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    Quote Originally Posted by ricktas View Post
    Not the same, but they still parallel imported and thus items did not have a true Australian warranty.
    Wasn't the warranty that they were concerned about in the thread that you linked on Whirlpool about D-D, just the loss of money, which happened to a bricks and mortar shop, Grey or not,any store can go bust.

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    Ausphotography Veteran Speedway's Avatar
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    My first DSLR the 400D Twin lens kit was bought from a local store, everything else in my kit has been purchased on eBay with PayPal, the only problems I have had have been with a few small items and I have had no problems with refunds. One item, a usb3 card reader which would not work in a USB3 port but is OK in a USB2 port I was given a full refund and as with all other items was not required to return them. The only item that has needed any repairs was my 150-500 Sigma but after 3.5 years was not covered by any warranty anyway. If a shop goes bust before delivery you have most likely lost your money if you paid by cash or you will have a long wait to get your money back through credit card. I purchased a portable fridge through eBay a few months back and it appears the seller had gone bust, I was unable to contact them and after contacting eBay re my concerns the money was back in my account
    in under7 days
    Keith

    Canon 400D Gripped, Canon 7D LCD Timer Gripped, Canon 70-200 f2.8L is ii. Canon 2X iii Extender, Canon 50mm 1.8, Sigma 150-500, Sigma 18-250, Sigma 17-50 F2.8, Sigma 10-20, Tamron 90mm Macro, Yonguno YN460 & 460ii Speedlights and a Hanimax TZ 1 Flash, Wireless Triggers ,LED Macro Ringlight, Extension Tubes, 3 tripods, 2 monopods, PS Elements 5 & 10, PSP9 and canon s/ware, various filters and other photographic paraphernalia all packed in a computrecker backpack + 3 smaller bags and an aluminium case.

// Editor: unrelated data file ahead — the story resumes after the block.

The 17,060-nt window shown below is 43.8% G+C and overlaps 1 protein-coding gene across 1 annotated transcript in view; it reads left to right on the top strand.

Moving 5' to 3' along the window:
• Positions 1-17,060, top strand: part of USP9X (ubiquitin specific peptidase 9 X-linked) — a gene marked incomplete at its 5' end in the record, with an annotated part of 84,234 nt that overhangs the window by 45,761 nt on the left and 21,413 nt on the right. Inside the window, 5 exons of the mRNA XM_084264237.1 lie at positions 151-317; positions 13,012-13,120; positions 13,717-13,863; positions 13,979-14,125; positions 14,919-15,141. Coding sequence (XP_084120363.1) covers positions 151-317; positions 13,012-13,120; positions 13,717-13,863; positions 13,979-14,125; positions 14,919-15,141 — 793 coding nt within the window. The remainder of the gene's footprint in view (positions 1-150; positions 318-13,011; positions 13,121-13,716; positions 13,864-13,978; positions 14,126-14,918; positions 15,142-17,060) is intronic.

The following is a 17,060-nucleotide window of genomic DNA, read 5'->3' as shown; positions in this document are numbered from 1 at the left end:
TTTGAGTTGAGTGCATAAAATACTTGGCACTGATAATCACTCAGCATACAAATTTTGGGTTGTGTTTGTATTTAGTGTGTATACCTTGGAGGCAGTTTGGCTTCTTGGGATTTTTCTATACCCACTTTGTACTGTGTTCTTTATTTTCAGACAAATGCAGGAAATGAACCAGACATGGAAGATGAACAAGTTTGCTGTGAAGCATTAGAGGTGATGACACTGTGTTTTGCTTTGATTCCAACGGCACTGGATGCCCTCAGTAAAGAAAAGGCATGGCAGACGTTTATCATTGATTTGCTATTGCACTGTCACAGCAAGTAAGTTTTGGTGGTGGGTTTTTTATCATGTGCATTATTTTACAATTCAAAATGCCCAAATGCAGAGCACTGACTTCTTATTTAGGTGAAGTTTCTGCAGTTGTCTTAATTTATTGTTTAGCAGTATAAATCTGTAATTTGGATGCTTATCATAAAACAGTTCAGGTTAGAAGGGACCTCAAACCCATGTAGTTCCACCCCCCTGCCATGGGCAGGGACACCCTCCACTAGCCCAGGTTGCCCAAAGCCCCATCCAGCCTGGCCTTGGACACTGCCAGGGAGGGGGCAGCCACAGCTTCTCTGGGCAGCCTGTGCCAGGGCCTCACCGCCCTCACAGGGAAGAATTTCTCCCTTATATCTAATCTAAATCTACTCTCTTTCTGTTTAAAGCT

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    A royal pain in the bum! arthurking83's Avatar
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    For me the choice and decision to buy grey is simply down to whether the possibility of any service claim is worth the savings.

    A saving of only 15% of $1000 is not really worth the effort, but as that saving reaches closer to say 30%(ie. $300, as opposed to $150) then I'd start considering the grey alternative.

    My overall outlook is along the lines of:
    Support the local industry as much as possible(even it that means those idiots at Nikon Australia!) .. but more so the local stores
    Will I, or did I get good value for money from the product purchased!
    Saving X amount of money is always important, but (for me) not anywhere near as important as the value that the product has provided me with.

    As an example: I paid just over $300 more for my D800E at the local store, as opposed to a reputed grey retailer had them, but that additional $300 is now a long faded memory(and only thought of again after 2 years due to this thread!).
    The D800E has provided me with a fantastic experience save for a very few annoyances on it's limitations(shooting speed, and whatnot).
    i.e. The money saved is of little importance compared to the joy or experience or performance or financial return .... etc provided by the product.

    Quote Originally Posted by nimrodisease View Post
    I'd definitely buy grey. I have bought all of my gear grey except for my D800E body. Everything I've ever bought grey market has been delivered within a week, but somehow I waited 6 weeks for that D800E body...
    Strangely, I went into a reputable local store here in Melb(Vanbar) and they didn't have any stock of the D800 for weeks, I was put on a contact list for them to notify me of when they did have stock, but never got back to me.
    I went in every now and then during this time, and when I did get my D800E, it was only because they didn't have stock of the D800(non E) .. and they had one E left in the store.(approx mid 2012). Again, and additional cost over the non E version, plus my hesitation of the possibility of seeing moire from the E.